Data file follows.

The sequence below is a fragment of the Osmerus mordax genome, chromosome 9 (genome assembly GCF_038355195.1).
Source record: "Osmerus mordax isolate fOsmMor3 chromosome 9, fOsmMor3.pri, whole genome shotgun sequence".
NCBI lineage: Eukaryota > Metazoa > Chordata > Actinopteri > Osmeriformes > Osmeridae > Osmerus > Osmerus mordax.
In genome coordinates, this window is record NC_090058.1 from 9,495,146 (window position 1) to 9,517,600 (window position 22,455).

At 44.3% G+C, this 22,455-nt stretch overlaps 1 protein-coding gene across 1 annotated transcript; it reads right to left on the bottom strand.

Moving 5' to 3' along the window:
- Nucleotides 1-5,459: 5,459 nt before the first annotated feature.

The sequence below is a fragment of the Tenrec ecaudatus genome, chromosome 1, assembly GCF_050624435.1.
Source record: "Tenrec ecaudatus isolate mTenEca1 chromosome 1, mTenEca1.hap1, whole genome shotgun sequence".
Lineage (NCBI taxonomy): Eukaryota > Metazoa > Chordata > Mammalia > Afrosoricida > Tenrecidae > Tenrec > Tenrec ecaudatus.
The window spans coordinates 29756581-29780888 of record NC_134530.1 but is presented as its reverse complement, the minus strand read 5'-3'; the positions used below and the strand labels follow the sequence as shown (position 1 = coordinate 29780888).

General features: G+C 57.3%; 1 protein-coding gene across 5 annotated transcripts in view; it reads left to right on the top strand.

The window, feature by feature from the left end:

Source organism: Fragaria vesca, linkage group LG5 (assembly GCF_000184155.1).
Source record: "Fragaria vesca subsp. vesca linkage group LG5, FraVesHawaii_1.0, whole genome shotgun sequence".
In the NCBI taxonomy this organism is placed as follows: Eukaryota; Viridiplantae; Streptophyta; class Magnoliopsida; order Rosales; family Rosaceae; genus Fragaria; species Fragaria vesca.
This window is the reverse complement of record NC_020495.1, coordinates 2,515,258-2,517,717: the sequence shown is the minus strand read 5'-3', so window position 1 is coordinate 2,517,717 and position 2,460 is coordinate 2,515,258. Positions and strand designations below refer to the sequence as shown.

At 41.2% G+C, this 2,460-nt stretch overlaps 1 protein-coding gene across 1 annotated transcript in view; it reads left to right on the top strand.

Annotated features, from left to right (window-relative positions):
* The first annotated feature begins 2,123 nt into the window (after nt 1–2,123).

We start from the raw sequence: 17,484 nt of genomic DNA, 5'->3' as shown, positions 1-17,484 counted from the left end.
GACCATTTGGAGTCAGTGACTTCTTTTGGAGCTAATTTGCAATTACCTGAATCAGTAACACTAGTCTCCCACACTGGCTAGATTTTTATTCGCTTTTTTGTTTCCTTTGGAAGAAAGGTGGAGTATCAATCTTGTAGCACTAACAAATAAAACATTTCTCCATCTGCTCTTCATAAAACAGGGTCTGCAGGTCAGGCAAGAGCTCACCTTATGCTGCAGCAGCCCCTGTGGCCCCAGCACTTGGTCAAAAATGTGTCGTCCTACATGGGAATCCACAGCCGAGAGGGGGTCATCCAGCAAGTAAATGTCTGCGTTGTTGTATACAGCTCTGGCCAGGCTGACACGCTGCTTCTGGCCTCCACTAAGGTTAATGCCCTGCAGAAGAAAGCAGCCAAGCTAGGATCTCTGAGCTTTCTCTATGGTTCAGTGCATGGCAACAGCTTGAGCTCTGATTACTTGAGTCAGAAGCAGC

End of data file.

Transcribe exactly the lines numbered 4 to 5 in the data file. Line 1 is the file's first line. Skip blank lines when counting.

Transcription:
In genome coordinates, this window is record NC_090058.1 from 9,495,146 (window position 1) to 9,517,600 (window position 22,455).

At 44.3% G+C, this 22,455-nt stretch overlaps 1 protein-coding gene across 1 annotated transcript; it reads right to left on the bottom strand.